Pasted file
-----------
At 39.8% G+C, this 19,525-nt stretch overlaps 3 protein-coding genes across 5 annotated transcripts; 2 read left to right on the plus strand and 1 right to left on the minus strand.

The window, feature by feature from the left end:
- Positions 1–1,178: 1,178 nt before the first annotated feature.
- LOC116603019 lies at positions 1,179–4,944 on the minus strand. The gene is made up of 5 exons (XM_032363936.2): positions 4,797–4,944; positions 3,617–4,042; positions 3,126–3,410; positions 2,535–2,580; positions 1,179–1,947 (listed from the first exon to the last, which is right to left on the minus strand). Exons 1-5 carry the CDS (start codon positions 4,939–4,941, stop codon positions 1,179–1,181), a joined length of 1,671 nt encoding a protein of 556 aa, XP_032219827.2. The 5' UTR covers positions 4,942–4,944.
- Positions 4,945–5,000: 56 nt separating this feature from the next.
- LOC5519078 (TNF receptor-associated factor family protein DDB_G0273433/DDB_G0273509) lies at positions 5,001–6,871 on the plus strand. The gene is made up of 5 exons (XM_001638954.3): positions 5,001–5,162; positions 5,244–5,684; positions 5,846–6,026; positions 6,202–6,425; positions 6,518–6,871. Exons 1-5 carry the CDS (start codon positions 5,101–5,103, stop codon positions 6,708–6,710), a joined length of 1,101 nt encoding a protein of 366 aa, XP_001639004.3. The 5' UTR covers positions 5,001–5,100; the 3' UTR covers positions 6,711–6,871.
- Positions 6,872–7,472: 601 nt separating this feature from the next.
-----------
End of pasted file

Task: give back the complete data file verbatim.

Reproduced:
At 39.8% G+C, this 19,525-nt stretch overlaps 3 protein-coding genes across 5 annotated transcripts; 2 read left to right on the plus strand and 1 right to left on the minus strand.

The window, feature by feature from the left end:
- Positions 1–1,178: 1,178 nt before the first annotated feature.
- LOC116603019 lies at positions 1,179–4,944 on the minus strand. The gene is made up of 5 exons (XM_032363936.2): positions 4,797–4,944; positions 3,617–4,042; positions 3,126–3,410; positions 2,535–2,580; positions 1,179–1,947 (listed from the first exon to the last, which is right to left on the minus strand). Exons 1-5 carry the CDS (start codon positions 4,939–4,941, stop codon positions 1,179–1,181), a joined length of 1,671 nt encoding a protein of 556 aa, XP_032219827.2. The 5' UTR covers positions 4,942–4,944.
- Positions 4,945–5,000: 56 nt separating this feature from the next.
- LOC5519078 (TNF receptor-associated factor family protein DDB_G0273433/DDB_G0273509) lies at positions 5,001–6,871 on the plus strand. The gene is made up of 5 exons (XM_001638954.3): positions 5,001–5,162; positions 5,244–5,684; positions 5,846–6,026; positions 6,202–6,425; positions 6,518–6,871. Exons 1-5 carry the CDS (start codon positions 5,101–5,103, stop codon positions 6,708–6,710), a joined length of 1,101 nt encoding a protein of 366 aa, XP_001639004.3. The 5' UTR covers positions 5,001–5,100; the 3' UTR covers positions 6,711–6,871.
- Positions 6,872–7,472: 601 nt separating this feature from the next.